In task 720, the application may attach to a license shared memory segment. This task may be used to verify that the increase in user count is legal. Task 720 need not be performed in certain embodiments.

In task 730, all loaded C++ virtual functions may be copied or mapped into a special address area.

In task 733, database and default segment files may be mapped into memory at the addresses indicated by their names. For example, the database segment file that is named segment.10000.database.1.0 may be mapped into memory starting at location 0x10000000000. Similarly, the first default segment, segment.10001.default.1.0, may be mapped starting at location 0x10001000000. This mapping may be done using the same address mapping methodology depicted in FIG. 5.

In task 736, control may be returned to the application.

Turning to task 740 of FIG. 7B, the application may reference an object in the data repository. The memory segment for that object may or may not be already mapped into main memory. Task 750 may determine which is the case. If the segment is already mapped into main memory, then in task 755, the application may continue normally.

If the segment is not already mapped, then the computer hardware may issue a segmentation fault (task 760).

In task 765, the interrupt handler may catch the segmentation fault. It may be determined whether the segmentation fault address is in the space controlled by the data repository. If not, then control may be returned to the operating system or other fault handlers (task 770).

If the fault address is in that space, then, if needed, memory constraints may be enforced by unmapping another segment (task 775). The disk segment file that represents the address space segment may be found, and the file may be mapped to main memory (task 785). As mentioned above, segment files may be named in such a way that they can be located quickly based on the address of an object that led to a segmentation fault.

In task 780, the application may be restarted at the exact interrupt location associated with the segmentation fault.

FIG. 8 depicts an exemplary procedure for storing a new object in a SAGA database. The process 800 may be applied when new objects need to be stored in the data repository.

In task 801, an application desiring to add an object to the database calls either an insert or update subroutine as defined by the database API (Application Program Interface). By calling this appropriate subroutine, control may be passed to the database routines (task 810), which attempt to perform the corresponding operation and return their success or failure back to the application (task 890).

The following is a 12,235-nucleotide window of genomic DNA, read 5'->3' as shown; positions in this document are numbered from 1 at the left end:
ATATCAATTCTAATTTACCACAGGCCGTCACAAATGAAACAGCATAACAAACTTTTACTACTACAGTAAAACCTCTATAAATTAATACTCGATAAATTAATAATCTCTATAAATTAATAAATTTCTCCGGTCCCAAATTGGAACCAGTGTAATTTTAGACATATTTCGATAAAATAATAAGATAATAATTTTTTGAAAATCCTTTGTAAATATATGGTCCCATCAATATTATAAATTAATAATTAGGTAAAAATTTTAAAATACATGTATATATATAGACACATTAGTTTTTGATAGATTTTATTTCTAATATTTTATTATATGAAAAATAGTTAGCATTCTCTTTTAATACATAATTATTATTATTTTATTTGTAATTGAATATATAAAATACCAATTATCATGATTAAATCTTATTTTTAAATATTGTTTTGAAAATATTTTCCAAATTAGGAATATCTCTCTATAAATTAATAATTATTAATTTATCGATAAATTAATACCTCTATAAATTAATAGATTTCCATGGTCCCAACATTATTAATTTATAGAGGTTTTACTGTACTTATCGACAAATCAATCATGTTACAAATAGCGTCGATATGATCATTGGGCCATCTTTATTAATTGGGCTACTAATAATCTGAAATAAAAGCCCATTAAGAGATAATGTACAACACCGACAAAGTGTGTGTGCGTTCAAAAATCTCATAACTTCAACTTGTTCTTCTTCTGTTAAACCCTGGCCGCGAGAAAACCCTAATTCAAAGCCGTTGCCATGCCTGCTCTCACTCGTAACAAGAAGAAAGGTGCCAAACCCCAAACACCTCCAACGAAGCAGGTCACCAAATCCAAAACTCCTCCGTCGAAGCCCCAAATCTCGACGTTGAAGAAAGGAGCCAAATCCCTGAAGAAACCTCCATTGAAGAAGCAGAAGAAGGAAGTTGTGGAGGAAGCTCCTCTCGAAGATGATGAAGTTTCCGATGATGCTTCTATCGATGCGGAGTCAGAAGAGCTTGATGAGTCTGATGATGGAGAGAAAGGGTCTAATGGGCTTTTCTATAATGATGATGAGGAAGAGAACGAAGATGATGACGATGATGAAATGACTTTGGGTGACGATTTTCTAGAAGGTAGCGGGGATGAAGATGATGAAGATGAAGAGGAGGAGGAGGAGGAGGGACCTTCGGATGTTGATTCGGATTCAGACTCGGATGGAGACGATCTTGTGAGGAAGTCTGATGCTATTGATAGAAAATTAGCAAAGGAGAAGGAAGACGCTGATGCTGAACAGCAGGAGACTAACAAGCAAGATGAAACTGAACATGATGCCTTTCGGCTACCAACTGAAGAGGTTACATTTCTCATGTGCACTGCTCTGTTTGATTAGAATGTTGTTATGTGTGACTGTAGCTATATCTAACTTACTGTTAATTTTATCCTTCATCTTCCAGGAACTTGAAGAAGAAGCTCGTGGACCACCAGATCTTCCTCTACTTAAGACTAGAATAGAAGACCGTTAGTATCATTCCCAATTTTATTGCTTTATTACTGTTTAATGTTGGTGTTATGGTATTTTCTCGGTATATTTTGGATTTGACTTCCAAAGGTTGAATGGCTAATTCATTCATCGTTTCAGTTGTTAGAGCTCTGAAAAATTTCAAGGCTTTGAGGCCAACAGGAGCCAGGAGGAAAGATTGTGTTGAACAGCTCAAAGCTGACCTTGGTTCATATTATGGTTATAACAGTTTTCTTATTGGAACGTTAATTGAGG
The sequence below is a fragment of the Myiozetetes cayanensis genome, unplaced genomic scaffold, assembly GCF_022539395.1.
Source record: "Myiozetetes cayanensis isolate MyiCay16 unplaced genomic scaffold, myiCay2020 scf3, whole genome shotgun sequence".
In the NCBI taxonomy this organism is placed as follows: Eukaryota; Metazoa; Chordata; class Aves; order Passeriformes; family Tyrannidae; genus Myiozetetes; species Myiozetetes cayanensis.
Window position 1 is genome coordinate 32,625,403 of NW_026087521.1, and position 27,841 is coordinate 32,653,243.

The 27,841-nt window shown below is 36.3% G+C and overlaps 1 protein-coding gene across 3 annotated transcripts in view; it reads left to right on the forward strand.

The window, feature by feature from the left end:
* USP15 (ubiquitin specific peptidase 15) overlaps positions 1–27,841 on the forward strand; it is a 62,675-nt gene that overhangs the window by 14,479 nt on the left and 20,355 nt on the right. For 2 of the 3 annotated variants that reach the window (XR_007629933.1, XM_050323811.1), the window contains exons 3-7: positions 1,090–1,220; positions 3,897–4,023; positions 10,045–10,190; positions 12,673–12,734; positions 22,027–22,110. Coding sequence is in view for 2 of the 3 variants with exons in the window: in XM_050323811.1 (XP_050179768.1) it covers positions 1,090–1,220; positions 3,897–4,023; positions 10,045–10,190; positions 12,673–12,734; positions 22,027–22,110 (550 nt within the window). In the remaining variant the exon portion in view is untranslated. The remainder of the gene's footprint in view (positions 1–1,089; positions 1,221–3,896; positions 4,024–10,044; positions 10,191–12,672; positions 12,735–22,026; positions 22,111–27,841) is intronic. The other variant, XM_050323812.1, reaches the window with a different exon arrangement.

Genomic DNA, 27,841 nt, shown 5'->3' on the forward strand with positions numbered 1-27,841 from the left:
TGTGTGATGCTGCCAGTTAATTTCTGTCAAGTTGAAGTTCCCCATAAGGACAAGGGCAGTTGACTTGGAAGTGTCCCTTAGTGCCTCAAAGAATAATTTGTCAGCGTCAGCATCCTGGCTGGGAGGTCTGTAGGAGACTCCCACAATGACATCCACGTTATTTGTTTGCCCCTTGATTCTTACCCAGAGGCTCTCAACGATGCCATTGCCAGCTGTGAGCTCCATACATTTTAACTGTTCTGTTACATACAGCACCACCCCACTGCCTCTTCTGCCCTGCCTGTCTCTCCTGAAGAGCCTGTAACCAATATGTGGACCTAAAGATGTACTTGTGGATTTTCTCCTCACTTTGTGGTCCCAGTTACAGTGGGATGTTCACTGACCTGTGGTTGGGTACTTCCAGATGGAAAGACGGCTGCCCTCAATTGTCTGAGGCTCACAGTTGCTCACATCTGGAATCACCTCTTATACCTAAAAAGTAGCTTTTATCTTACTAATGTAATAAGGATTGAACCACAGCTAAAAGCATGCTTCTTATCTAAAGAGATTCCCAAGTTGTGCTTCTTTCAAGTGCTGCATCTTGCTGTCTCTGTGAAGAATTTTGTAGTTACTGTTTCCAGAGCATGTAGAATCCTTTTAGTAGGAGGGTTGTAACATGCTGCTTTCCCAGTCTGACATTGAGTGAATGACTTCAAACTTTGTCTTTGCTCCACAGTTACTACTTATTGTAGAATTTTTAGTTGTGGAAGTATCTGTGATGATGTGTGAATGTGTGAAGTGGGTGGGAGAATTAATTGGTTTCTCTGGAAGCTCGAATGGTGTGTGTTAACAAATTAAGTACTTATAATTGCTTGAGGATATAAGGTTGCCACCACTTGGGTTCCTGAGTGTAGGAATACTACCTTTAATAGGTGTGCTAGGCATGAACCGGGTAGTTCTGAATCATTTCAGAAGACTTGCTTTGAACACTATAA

In task 820, if the object needs to create a new segment object in the database, the segment object may be created, which also loads the object's segmentID. A new segment object, with its new corresponding segmentID, may be required if the object being stored is the first instance of a new species member. For example, in an embodiment, suppose a new Portfolio, Jean, is added to the database. When the first trade for Portfolio Jean, a Buy for example, must be inserted, there may be no place to put this Buy until a segment file is created with a corresponding name and a new segment object to point to it. If the segment object already exists, it will have been retrieved as part of the test performed in task 820 and, as such, the stored object's appropriate segmentID will be known.

Unless the object specifies its own segmentID or is owned by an object that does, the default segmentID(0) may be used (task 830). In task 840, the process may determine whether there is space for this object in the current segment file. If so, then space may be allocated from the segment file, and the address of allocated memory may be returned (task 860). If not, the current segment file may be extended if possible, and the segment file object may be updated (task 850). Otherwise, a new minimum length segment file may be created, the segment file object may be added to the database, and the segment file object may be linked to the segment object (task 870).

In task 880, the database may place the object in the allocated memory. The database may return to the application in task 890

As described above, a SAGA database may contain various persistent objects. Once an object is entered into the SAGA database, it may never be removed. If an object is updated, instead of being removed, a new variant of the object may be created and the original object may have a knowledge end time set to the moment of the creation of the new variant. The objects in the SAGA database may represent the holdings in various investment portfolios, however, the SAGA database may not include objects that aggregate, or otherwise represent the holdings of individual portfolios or groups of portfolios. The SAGA database may include no consolidated views of the data in the SAGA database.

For example, an individual with a portfolio may wish to know how much the portfolio is worth at a given time, how many shares of various equities are held in the portfolio, what percentage of the total value of the portfolio different equities represent, and so on. The various aggregates and statistical representations may be calculated based on the objects in the SAGA database, but may not be stored in the SAGA database. Some portfolios may include millions of objects, which may make calculating various aggregate and consolidated views a processor-intensive, time-consuming task.